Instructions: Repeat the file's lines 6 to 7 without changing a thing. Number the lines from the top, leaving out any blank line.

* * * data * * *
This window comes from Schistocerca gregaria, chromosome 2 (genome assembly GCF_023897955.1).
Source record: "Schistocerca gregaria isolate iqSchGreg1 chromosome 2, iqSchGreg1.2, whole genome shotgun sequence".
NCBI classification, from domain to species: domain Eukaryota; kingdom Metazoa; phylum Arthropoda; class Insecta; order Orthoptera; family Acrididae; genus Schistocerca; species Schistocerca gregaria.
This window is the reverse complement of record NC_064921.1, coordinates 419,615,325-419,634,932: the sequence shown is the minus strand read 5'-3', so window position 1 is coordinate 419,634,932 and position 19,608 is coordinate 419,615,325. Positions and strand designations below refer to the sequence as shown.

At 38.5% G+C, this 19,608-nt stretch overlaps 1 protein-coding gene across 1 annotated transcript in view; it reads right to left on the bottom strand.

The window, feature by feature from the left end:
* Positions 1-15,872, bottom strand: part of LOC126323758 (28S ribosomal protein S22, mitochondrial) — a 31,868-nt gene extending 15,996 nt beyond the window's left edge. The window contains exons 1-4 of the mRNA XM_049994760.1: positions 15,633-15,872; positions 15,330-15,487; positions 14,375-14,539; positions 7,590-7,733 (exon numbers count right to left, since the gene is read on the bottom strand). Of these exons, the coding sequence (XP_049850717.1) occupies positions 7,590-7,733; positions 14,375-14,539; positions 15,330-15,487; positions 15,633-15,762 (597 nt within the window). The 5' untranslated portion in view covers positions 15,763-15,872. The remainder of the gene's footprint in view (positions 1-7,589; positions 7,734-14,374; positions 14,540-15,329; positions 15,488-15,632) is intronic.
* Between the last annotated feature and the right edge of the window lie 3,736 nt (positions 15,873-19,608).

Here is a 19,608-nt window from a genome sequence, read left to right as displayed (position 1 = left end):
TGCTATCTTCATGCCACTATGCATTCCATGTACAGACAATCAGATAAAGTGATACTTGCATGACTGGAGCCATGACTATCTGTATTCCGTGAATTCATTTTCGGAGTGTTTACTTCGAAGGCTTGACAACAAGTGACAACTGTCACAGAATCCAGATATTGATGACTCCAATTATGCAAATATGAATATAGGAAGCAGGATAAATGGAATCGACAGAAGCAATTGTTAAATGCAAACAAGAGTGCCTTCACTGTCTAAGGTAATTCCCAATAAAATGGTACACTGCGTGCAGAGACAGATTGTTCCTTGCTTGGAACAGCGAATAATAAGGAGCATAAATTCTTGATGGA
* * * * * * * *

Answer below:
The window, feature by feature from the left end:
* Positions 1-15,872, bottom strand: part of LOC126323758 (28S ribosomal protein S22, mitochondrial) — a 31,868-nt gene extending 15,996 nt beyond the window's left edge. The window contains exons 1-4 of the mRNA XM_049994760.1: positions 15,633-15,872; positions 15,330-15,487; positions 14,375-14,539; positions 7,590-7,733 (exon numbers count right to left, since the gene is read on the bottom strand). Of these exons, the coding sequence (XP_049850717.1) occupies positions 7,590-7,733; positions 14,375-14,539; positions 15,330-15,487; positions 15,633-15,762 (597 nt within the window). The 5' untranslated portion in view covers positions 15,763-15,872. The remainder of the gene's footprint in view (positions 1-7,589; positions 7,734-14,374; positions 14,540-15,329; positions 15,488-15,632) is intronic.